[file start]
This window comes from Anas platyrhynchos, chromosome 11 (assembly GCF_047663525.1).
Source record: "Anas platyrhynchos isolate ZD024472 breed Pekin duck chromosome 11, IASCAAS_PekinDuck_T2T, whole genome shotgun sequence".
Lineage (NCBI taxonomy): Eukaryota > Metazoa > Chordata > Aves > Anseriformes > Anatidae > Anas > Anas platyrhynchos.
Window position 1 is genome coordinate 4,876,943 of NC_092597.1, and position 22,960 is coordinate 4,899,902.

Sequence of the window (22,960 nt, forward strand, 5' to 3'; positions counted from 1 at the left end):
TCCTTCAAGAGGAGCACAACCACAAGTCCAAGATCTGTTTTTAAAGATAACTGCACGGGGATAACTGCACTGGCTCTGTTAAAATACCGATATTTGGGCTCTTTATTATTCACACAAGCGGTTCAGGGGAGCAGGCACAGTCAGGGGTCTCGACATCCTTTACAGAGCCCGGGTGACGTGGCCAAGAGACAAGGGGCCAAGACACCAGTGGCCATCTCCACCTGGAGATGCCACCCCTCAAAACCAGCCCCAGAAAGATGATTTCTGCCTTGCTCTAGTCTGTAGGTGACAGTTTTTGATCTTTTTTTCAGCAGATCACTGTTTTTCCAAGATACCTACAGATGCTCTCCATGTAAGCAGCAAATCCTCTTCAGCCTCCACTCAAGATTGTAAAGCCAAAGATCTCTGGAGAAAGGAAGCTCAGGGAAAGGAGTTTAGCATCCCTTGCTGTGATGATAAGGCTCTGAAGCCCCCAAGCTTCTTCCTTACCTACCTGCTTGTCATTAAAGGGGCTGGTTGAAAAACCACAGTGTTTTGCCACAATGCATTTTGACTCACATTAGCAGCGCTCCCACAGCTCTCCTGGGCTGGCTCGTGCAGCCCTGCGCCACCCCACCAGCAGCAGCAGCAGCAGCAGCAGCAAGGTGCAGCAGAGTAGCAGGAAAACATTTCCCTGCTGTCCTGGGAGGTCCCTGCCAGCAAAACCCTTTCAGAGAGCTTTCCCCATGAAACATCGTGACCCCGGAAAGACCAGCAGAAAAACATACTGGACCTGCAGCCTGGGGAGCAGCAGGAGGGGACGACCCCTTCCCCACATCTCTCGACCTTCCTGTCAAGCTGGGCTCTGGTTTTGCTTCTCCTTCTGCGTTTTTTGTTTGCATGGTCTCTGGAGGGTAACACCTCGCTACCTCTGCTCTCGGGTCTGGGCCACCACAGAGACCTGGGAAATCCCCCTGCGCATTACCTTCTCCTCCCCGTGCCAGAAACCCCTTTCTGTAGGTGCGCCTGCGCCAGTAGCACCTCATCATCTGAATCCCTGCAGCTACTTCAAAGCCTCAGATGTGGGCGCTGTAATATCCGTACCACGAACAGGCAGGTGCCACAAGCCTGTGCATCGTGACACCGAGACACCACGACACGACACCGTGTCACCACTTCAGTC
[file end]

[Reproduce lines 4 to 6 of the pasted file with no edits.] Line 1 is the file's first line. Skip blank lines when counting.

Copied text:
Window position 1 is genome coordinate 4,876,943 of NC_092597.1, and position 22,960 is coordinate 4,899,902.

Sequence of the window (22,960 nt, forward strand, 5' to 3'; positions counted from 1 at the left end):
TCCTTCAAGAGGAGCACAACCACAAGTCCAAGATCTGTTTTTAAAGATAACTGCACGGGGATAACTGCACTGGCTCTGTTAAAATACCGATATTTGGGCTCTTTATTATTCACACAAGCGGTTCAGGGGAGCAGGCACAGTCAGGGGTCTCGACATCCTTTACAGAGCCCGGGTGACGTGGCCAAGAGACAAGGGGCCAAGACACCAGTGGCCATCTCCACCTGGAGATGCCACCCCTCAAAACCAGCCCCAGAAAGATGATTTCTGCCTTGCTCTAGTCTGTAGGTGACAGTTTTTGATCTTTTTTTCAGCAGATCACTGTTTTTCCAAGATACCTACAGATGCTCTCCATGTAAGCAGCAAATCCTCTTCAGCCTCCACTCAAGATTGTAAAGCCAAAGATCTCTGGAGAAAGGAAGCTCAGGGAAAGGAGTTTAGCATCCCTTGCTGTGATGATAAGGCTCTGAAGCCCCCAAGCTTCTTCCTTACCTACCTGCTTGTCATTAAAGGGGCTGGTTGAAAAACCACAGTGTTTTGCCACAATGCATTTTGACTCACATTAGCAGCGCTCCCACAGCTCTCCTGGGCTGGCTCGTGCAGCCCTGCGCCACCCCACCAGCAGCAGCAGCAGCAGCAGCAGCAAGGTGCAGCAGAGTAGCAGGAAAACATTTCCCTGCTGTCCTGGGAGGTCCCTGCCAGCAAAACCCTTTCAGAGAGCTTTCCCCATGAAACATCGTGACCCCGGAAAGACCAGCAGAAAAACATACTGGACCTGCAGCCTGGGGAGCAGCAGGAGGGGACGACCCCTTCCCCACATCTCTCGACCTTCCTGTCAAGCTGGGCTCTGGTTTTGCTTCTCCTTCTGCGTTTTTTGTTTGCATGGTCTCTGGAGGGTAACACCTCGCTACCTCTGCTCTCGGGTCTGGGCCACCACAGAGACCTGGGAAATCCCCCTGCGCATTACCTTCTCCTCCCCGTGCCAGAAACCCCTTTCTGTAGGTGCGCCTGCGCCAGTAGCACCTCATCATCTGAATCCCTGCAGCTACTTCAAAGCCTCAGATGTGGGCGCTGTAATATCCGTACCACGAACAGGCAGGTGCCACAAGCCTGTGCATCGTGACACCGAGACACCACGACACGACACCGTGTCACCACTTCAGTC